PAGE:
It's been a hectic few weeks, so I've been quiet in a lot of places. (Except for my JDRF Walk nagging, natch.) I finally had a rare night to myself tonight with nothing to do, and thought "Holy hell, I need to go through my reader!" I had more than 300 posts to read through in my diabetes folder. Post after post from people who struggle like I do, who slog through the day-to-day bullshit, who sometimes have great days and sometimes have crap days, who love a nice Diet Pepsi, who understand what a high feels like and also what it means to wake up at 3am drenched in sweat. I feel such kinship with all of you because I am one of you. I have Type 1 diabetes. I didn't choose to have it, but I do and it has shaped my life and who I am as a person.
Now, you know I have a kiddo. (Bear with me - this does end up relevant!) Out of nowhere, our sweet tiny pixie all of a sudden has zero appetite. Every. single. meal. has become a battle. I feel like I'm counting peas and weighing sweet potatoes and oh, geez, did she drink 6 ounces of milk or was it 8 and is she going to wake up at midnight starving to death and how will we get her vitamins in her and omigod what about dehydration and I HATE THIS SO MUCH IT'S KILLING ME. It has been years since I have had such an incredible fixation on calories and food, and it feels just as emotionally draining as it did in college.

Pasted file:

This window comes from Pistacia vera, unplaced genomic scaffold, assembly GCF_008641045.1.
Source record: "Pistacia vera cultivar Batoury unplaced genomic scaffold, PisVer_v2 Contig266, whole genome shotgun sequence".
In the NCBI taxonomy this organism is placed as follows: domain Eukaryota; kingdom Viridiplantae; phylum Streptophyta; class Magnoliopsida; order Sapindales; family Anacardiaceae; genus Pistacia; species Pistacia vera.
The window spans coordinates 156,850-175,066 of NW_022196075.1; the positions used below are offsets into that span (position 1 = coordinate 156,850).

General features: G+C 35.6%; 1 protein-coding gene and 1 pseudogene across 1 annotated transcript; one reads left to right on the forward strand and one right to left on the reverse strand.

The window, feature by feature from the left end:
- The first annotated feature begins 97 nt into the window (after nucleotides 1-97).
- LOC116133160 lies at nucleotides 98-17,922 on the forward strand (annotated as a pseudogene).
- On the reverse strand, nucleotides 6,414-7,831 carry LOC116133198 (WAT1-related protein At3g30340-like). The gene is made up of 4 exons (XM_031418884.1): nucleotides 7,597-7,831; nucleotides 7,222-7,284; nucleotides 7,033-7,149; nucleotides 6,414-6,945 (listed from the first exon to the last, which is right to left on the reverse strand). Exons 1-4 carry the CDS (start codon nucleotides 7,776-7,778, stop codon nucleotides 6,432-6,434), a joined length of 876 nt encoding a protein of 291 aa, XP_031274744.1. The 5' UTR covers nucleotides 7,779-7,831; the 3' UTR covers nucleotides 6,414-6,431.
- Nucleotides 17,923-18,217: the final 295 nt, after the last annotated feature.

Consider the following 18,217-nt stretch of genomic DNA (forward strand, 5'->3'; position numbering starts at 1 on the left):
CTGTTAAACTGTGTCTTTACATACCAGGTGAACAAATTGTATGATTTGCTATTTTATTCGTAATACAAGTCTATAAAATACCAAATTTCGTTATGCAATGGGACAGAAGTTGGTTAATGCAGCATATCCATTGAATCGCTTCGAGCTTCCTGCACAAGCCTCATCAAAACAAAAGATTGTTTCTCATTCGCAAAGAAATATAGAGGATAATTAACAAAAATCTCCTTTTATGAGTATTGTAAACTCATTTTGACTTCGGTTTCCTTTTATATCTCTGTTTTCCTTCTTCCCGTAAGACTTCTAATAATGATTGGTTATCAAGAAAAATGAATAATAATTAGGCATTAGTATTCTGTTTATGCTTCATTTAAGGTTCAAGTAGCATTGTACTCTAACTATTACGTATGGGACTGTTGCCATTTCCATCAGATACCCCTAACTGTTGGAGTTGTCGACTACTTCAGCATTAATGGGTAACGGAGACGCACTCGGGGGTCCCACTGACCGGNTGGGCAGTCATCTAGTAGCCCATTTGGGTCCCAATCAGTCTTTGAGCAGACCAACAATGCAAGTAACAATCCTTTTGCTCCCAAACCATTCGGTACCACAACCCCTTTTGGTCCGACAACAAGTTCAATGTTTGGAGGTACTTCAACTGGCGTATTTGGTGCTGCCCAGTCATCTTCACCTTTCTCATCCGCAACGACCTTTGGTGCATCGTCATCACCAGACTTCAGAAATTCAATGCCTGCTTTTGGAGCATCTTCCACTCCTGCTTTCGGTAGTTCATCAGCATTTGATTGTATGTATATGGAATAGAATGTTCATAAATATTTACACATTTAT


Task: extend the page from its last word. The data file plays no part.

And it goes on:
And that's the thing. I spend untold amounts of time worrying about what she will and won't eat, whether she weighs enough or not, on and on and on. She's just 14 months old, but she does have some control over herself - I can put food and drink in front of her all day long, but I can't force her to consume it. That's up to her and her alone.
So after reading post after post after post from the DOC people I've come to know and love, I realized that I'm actually worried about them. I wonder if so-and-so's feeling better after that endo appointment, how is Madame X doing with that insurance battle, is Mr. Y settling down after that pump disaster - I haven't met the majority of you, but I worry about you like you're my cubemate and I see you every single day. And if I feel this way about people I know rather remotely, how in the hell do T3s do it every single day? How does a husband or a wife or a parent look at their loved one and just say "Well, I'm going to be as supportive as I can, but this is kind of on you" and then live with that?!
This sounds heinous, I'm sure, but I think I'd be a really horribly shitty T3. Like, ABOMINABLY horrible. I wouldn't be able to shut my mouth when my T1 ate some tricky stuff and then coasted at 300+ while they slept. I'd feel anxious about my T1s endo report, and I would go to pieces if they got complications. I'm sure I'd be judgy about a crap-ton of stuff, and I'd be that aggravating creep who kept track of when set changes were due and whether or not scrip refills were ordered. I could get them juice until the cows came home, but I could never be the kind of T3 I know I have in my life. I'm a micromanaging control-freak in most ways, and that does not lend itself to trusting other people's self-care.
And this makes me feel weird. I'm quick to anger when I'm D-policed by someone. I have ill-concealed rage when someone presumes to know my disease better than I do, or questions a decision I've made about my own health. It's hard to reconcile this painful degree of hypocrisy: if I weren't T1 myself, I'd be a real asshole to diabetics.